In 1952 he was in Gibraltar advising Natalio Langdon on the proposed re-modelling of St Joseph’s Church. A scheme which was never carried out.
In 1954 the Legislative and City Councils of Gibraltar commissioned a painting of the Rock for presentation to Her Majesty the Queen during her visit to Gibraltar and he undertook this work in oils based on a previous watercolour painted in 1937. This painting was presented on 10 May 1954 and for a number of years it remained in some obscure part of Buckingham Palace. Later on the Chief Minister of the day, Sir Joshua Hassan, requested the loan of this picture and with the gracious approval of the Queen it was brought back to Gibraltar to be displayed at the Convent in the Royal Suite. In 1988 approval was obtained for the painting to be on permanent loan to the Gibraltar Museum.
At the time he also painted the portrait of Marilu Langdon (1954), later on painting two portraits of her daughter Ann, as well as a “Rosia Bay View”, a “Corpus Christi Procession in Main Street” and a “Parade Commemorating the Coronation” as seen from the Cecil Hotel.
The restoration works carried out in the Chapel of the Hermandad de la Soledad in Seville, by Joaquín Romero Murube, during May 1956 to February 1957, was undertaken under the expert advice of Gustavo Bacarisas and Santiago Martinez.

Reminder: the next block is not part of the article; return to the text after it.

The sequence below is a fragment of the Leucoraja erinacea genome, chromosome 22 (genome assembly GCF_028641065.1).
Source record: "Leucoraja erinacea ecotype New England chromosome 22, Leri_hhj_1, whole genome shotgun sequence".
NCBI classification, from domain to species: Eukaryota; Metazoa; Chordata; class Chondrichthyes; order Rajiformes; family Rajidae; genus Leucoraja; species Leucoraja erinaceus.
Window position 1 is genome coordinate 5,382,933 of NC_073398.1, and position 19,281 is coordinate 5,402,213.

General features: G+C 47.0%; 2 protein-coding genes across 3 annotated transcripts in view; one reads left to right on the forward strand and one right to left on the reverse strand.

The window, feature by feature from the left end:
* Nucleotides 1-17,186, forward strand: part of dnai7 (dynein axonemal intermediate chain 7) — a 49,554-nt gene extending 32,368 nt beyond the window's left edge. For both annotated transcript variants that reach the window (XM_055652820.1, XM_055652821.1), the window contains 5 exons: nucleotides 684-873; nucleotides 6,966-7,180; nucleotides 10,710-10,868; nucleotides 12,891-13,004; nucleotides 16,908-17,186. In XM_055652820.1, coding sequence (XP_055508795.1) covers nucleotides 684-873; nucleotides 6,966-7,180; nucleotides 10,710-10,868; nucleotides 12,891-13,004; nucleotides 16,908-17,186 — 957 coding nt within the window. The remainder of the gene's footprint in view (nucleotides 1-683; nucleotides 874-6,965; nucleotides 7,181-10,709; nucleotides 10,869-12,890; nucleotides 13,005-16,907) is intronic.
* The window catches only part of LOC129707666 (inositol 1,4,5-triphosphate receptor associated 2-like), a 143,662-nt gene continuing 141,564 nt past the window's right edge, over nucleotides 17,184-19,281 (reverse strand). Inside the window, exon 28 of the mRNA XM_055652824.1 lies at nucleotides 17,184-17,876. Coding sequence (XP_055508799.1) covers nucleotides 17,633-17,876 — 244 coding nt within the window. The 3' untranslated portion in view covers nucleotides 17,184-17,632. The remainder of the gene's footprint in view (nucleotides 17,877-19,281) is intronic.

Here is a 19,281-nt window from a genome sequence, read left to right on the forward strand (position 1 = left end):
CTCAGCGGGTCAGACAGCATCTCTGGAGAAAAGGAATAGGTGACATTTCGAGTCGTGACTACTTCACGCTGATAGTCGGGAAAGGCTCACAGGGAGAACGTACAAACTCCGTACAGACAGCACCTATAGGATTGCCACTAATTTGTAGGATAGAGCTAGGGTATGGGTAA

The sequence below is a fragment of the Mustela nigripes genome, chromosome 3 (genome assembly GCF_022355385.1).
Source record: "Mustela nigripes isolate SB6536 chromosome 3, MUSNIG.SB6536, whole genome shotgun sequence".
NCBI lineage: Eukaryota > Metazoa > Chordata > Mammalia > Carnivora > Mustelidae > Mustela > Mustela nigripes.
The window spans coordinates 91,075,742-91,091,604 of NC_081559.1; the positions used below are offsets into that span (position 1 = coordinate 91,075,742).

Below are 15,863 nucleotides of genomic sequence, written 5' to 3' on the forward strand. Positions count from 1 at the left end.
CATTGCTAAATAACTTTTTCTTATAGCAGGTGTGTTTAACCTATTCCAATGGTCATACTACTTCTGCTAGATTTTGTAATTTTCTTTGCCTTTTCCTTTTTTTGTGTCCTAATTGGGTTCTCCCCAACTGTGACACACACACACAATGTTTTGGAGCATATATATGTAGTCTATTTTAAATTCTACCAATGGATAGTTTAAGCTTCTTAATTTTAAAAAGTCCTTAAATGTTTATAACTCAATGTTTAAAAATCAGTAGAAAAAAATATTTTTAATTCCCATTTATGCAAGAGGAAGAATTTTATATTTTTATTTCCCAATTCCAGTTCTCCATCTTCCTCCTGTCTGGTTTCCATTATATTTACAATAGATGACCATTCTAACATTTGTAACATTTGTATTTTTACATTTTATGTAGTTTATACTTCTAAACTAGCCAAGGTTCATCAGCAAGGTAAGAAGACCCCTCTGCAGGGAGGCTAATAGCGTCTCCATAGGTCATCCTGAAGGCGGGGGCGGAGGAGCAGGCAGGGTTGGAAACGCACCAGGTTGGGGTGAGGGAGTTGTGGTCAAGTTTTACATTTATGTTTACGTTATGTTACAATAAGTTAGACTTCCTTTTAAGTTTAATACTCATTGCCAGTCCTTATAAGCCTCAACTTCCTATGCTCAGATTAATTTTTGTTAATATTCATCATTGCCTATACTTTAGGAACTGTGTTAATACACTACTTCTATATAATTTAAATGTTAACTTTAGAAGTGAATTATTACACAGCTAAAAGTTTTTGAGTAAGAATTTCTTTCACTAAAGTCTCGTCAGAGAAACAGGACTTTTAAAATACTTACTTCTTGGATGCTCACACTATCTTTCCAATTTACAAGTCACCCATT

In 1958 the well known sculptor Vassallo completed two sculptures of the artist, a bronze now belonging to the Bacarisas family and a stone sculpture presently on exhibition in the Museo de la Academia de Bellas Artes in Seville.
In 1960 Bacarisas was appointed as the adjudicator for the First International Art Exhibition held at the Calpe Institute, Gibraltar, from 22 to 28 May. On 16 February 1961, the Escuela Superior de Bellas Artes of Seville accorded him the title of Catedratico Honorario of the said entity for his unstinting work over the years.
On 15 June 1961 the following motion was moved at a special meeting of the City Council of Gibraltar by His Worship the Mayor : “that, under the powers vested in them, the City Council confer the Honorary Freedom of the City upon Gustavus Bacarisas Esquire, of this City, in recognition of the eminent position he has attained in the world of Art and as an expression of the high esteem in which he is held by the citizens of Gibraltar”. This motion was unanimously adopted by the Council and Bacarisas was informed that he had been appointed as the first Honorary Freeman of Gibraltar.
On 3 October 1962 the ceremony of conferment took place in the Council Chamber of the City Hall, led by His Worship the Mayor, the Hon Sir Joshua Hassan; Gustavo Bacarisas being accompanied by his wife Elsa. The scroll of conferment was executed by his fellow artist Jacobo Azagury and was contained in a casket made of local olive wood and designed by Natalio Langdon.
In 1964 he was named a correspondent for the Real Academia de Bellas Artes of San Fernando, Spain.
In 1968 he stayed for some time in Aracena, near Seville, where he undertook various works. Some time later he painted the portrait of his life-long friend and famous guitarist Andres Segovia.